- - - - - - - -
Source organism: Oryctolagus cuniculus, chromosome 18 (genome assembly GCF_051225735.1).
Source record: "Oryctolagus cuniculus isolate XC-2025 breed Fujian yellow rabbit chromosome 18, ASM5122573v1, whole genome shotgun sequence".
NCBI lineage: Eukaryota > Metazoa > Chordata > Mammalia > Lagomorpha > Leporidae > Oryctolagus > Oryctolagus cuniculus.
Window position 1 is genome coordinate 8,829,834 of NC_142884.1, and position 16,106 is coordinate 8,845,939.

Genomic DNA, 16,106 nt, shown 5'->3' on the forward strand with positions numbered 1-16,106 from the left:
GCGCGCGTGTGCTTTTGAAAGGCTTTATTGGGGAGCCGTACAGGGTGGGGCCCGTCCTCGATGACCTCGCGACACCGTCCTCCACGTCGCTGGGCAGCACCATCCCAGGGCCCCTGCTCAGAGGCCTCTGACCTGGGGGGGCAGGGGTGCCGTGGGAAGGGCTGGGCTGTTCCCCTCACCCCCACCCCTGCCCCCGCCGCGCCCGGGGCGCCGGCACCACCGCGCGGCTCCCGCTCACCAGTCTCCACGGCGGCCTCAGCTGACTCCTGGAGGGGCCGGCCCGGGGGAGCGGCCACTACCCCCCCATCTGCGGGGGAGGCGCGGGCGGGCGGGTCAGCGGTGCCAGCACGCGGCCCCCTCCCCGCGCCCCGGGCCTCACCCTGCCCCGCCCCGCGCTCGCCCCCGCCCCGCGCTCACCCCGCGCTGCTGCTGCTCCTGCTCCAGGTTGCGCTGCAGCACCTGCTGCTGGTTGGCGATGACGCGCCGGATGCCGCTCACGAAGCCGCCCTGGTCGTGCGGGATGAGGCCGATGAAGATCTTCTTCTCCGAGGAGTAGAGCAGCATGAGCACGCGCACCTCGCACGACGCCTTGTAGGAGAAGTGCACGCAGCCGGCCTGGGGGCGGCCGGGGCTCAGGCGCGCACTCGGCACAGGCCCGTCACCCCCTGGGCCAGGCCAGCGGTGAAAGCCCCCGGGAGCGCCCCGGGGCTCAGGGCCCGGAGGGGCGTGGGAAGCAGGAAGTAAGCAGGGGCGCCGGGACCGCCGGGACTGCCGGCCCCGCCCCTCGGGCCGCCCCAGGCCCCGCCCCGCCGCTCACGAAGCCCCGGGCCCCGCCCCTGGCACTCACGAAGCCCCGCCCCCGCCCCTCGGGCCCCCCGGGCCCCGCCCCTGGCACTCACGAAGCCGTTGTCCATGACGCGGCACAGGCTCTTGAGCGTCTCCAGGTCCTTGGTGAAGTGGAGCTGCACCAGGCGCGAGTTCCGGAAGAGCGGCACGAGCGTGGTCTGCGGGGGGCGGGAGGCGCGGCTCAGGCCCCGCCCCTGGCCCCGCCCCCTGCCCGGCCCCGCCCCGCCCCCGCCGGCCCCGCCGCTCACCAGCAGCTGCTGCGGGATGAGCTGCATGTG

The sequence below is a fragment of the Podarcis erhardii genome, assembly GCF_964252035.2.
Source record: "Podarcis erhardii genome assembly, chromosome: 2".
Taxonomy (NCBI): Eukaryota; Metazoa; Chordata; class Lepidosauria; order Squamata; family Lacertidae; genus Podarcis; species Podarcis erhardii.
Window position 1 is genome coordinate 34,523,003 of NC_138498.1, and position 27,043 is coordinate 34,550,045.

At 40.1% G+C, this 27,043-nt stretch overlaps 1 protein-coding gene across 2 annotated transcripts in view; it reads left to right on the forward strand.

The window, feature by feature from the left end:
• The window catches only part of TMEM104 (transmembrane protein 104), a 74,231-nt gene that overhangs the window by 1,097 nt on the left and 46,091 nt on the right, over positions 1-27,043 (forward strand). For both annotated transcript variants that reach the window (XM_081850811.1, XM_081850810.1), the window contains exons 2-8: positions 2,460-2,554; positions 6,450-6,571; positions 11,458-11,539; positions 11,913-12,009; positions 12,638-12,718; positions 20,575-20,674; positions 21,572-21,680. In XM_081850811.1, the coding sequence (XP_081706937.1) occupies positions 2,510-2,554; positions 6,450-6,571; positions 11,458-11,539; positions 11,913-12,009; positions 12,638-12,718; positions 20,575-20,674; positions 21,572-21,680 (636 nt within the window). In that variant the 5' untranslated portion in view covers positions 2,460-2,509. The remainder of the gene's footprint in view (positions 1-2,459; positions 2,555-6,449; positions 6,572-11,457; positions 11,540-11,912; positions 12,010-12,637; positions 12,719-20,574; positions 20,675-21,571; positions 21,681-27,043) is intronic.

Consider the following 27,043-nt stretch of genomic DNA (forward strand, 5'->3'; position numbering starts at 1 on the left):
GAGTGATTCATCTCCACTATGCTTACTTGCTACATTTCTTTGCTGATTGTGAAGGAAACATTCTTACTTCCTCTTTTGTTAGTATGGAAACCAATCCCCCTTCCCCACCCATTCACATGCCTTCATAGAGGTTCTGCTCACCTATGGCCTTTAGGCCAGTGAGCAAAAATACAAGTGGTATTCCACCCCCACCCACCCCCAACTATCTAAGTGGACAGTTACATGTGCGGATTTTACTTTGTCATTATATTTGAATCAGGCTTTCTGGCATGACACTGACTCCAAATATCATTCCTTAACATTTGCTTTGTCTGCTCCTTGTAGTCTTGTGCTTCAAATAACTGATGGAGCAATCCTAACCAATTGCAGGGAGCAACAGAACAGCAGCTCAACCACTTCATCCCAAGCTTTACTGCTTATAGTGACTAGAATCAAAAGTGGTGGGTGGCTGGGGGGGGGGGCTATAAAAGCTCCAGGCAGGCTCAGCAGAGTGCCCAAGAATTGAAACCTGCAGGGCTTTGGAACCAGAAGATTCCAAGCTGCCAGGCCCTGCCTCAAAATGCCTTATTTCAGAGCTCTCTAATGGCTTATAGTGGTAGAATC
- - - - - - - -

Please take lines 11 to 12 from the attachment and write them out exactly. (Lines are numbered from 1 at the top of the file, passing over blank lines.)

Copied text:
At 40.1% G+C, this 27,043-nt stretch overlaps 1 protein-coding gene across 2 annotated transcripts in view; it reads left to right on the forward strand.

The window, feature by feature from the left end: